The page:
Valentin Guerrero was tried by a Toombs County jury and
convicted of murder and other crimes in connection with the
fatal shooting of Shiann Nicole Cray. Guerrero appeals,
claiming that the trial court erred when it refused to charge
the jury on justification. Upon our review of the record and
briefs, we see no reversible error and affirm.
Viewed in the light most favorable to the verdict, the
evidence shows that on the evening of May 4, 2016, police
officers were dispatched to Cray's home in Santa Claus, a
town just south of Lyons in Toombs County. Cray reported that
Guerrero, her boyfriend, had threatened to kill her if she
broke up with him.
next day, Guerrero shot and killed Cray in her home (and with
her own gun) while her two children-ages two and four-were
present. Guerrero left the scene in Cray's car, leaving
the children alone in the house with their mother's body,
although he thereafter asked a friend to check on the
children and retrieve (and destroy) Cray's cell phone.
Guerrero fled to Savannah and then to Texas, where he was
apprehended by law enforcement about eight miles from the
trial, Guerrero's defense was that Cray accidentally shot
herself during a struggle for her gun. Guerrero testified
that Cray threatened him with her gun, that he attempted to
get the gun away from her, and that the gun discharged
accidentally during the struggle. Guerrero repeatedly
testified that he never gained control or possession of the
gun as he struggled with Cray and that he did not shoot her
intentionally or otherwise. The State presented evidence that
Guerrero shot Cray from at least several feet away, that he
strangled her before he shot her, and that he had previously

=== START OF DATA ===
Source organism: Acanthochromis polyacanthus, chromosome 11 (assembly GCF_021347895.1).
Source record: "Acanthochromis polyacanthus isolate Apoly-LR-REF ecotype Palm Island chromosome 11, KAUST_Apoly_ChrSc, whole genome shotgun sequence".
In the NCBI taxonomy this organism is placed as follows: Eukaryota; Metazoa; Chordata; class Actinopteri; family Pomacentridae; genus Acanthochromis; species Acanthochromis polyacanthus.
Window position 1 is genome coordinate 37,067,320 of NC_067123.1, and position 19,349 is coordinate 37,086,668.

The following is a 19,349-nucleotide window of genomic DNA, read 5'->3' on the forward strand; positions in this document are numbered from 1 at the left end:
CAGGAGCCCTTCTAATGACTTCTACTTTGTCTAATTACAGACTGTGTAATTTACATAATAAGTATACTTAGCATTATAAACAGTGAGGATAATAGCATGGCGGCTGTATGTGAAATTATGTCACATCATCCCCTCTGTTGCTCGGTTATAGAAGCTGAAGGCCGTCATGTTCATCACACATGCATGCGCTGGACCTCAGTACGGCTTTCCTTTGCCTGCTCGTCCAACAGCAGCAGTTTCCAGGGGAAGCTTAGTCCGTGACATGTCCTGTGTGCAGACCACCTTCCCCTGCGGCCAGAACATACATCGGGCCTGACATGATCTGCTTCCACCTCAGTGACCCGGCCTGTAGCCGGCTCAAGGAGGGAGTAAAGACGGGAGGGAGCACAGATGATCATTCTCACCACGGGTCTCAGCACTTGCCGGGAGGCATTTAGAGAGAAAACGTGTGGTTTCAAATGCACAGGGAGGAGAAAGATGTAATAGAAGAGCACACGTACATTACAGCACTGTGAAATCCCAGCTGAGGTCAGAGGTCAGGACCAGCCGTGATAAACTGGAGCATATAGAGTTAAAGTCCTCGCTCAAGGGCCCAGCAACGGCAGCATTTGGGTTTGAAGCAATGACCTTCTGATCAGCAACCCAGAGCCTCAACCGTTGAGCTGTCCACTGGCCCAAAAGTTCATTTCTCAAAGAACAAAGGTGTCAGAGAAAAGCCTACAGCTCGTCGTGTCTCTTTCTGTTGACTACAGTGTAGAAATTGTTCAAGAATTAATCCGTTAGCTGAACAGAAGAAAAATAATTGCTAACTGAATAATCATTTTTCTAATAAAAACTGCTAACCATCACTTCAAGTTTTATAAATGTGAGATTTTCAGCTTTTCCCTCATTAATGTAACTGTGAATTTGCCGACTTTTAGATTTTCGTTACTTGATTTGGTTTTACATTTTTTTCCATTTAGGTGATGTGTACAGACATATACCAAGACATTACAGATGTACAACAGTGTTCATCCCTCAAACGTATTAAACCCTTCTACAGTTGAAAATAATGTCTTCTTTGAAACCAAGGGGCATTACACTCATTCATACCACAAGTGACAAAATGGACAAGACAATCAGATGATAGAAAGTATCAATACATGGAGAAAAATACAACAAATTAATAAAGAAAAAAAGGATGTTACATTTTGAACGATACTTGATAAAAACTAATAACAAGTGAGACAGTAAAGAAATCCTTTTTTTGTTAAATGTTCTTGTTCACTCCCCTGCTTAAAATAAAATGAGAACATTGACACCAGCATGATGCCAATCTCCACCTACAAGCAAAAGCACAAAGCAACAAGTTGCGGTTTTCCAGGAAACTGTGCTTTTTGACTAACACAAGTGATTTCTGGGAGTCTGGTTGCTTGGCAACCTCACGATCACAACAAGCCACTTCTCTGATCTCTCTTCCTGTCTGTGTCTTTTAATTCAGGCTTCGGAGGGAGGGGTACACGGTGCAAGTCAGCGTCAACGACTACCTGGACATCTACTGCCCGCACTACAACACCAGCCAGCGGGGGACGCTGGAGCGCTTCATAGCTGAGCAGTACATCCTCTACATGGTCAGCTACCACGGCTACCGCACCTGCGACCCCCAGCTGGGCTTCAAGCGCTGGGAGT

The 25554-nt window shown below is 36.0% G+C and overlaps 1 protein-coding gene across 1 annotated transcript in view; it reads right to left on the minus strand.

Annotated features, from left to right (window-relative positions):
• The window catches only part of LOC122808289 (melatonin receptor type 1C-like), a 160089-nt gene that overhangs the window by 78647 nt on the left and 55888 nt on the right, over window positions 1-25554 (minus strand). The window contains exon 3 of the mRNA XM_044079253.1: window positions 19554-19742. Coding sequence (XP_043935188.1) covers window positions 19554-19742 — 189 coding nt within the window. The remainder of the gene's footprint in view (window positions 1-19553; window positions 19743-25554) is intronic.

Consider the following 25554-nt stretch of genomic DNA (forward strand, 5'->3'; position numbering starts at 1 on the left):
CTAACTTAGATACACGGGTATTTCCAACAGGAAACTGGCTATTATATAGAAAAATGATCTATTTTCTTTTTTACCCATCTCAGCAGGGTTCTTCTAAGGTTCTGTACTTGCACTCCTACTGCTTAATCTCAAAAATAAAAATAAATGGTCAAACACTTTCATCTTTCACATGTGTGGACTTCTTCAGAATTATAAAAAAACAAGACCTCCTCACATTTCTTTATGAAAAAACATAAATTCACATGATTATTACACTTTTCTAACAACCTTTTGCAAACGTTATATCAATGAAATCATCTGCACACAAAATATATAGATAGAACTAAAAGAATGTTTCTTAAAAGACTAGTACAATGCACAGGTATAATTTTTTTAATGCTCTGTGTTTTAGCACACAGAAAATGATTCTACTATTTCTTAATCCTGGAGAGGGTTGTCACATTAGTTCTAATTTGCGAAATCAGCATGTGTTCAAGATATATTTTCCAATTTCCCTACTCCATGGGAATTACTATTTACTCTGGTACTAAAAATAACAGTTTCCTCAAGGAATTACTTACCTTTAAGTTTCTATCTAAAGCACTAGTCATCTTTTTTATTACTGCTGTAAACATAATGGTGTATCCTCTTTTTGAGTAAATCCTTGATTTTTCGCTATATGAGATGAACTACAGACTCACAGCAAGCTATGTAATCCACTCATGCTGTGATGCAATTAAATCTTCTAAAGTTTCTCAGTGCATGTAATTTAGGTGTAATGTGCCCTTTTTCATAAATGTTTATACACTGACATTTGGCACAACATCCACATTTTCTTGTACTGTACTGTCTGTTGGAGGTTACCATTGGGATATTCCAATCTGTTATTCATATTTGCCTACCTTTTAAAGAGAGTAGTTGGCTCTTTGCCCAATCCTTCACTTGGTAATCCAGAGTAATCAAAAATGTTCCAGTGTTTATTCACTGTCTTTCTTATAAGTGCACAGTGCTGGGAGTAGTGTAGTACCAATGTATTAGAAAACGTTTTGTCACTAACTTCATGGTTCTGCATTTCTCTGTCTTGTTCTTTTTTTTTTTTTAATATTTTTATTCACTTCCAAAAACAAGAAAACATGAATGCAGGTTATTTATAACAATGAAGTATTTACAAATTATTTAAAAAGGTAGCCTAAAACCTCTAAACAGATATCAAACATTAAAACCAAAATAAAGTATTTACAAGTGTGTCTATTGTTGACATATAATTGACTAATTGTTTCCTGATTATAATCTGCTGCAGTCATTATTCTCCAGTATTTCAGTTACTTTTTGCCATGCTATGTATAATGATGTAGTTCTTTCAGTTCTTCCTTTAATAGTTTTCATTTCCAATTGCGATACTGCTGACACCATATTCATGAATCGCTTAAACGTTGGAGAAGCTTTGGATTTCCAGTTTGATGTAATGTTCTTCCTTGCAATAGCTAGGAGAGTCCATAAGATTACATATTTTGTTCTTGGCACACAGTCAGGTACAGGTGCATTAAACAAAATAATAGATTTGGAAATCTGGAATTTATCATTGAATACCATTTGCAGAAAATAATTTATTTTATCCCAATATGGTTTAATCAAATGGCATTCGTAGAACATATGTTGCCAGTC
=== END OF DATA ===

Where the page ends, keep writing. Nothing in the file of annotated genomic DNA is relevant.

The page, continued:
made threats against her (both directly and in a conversation
with a friend whom he told that he "[m]ight have to
shoot his girlfriend" and needed "to know where he
could hide a body").
does not dispute that the evidence is legally sufficient to
sustain his convictions, but consistent with our usual
practice in murder cases, we nevertheless have reviewed the
evidence and considered its sufficiency. Viewed in the light
most favorable to the verdict, we conclude that the evidence
adduced at trial is sufficient to authorize a rational trier
of fact to find Guerrero guilty of the crimes of which he was
convicted. See Jackson v. Virginia, 443 U.S. 307,
319 (III) (B) (99 S.Ct. 2781, 61 L.Ed.2d 560) (1979).
his sole enumeration of error, Guerrero claims that the jury
could have found that the shooting was justified and,
therefore, that the trial court erred when it charged the
jury on accident but refused his request to charge the jury
on justification See OCGA § 16-3-21 (a) It is
well-established, however, that "[i]t is not error to
refuse a justification charge where there is no evidence to
support it" Green v State, 302 Ga 816, 818 (2)
(a) (809 S.E.2d 738) (2018) (citation and punctuation
omitted) And where the defense "is supported by only the
slightest evidence and is inconsistent with the
defendant's own account of the events or with the main
defense theory presented at trial," the failure to give
a charge on the defense generally will be harmless in any
event McClure v State, ____ Ga (Case No S18G1599, decided Oct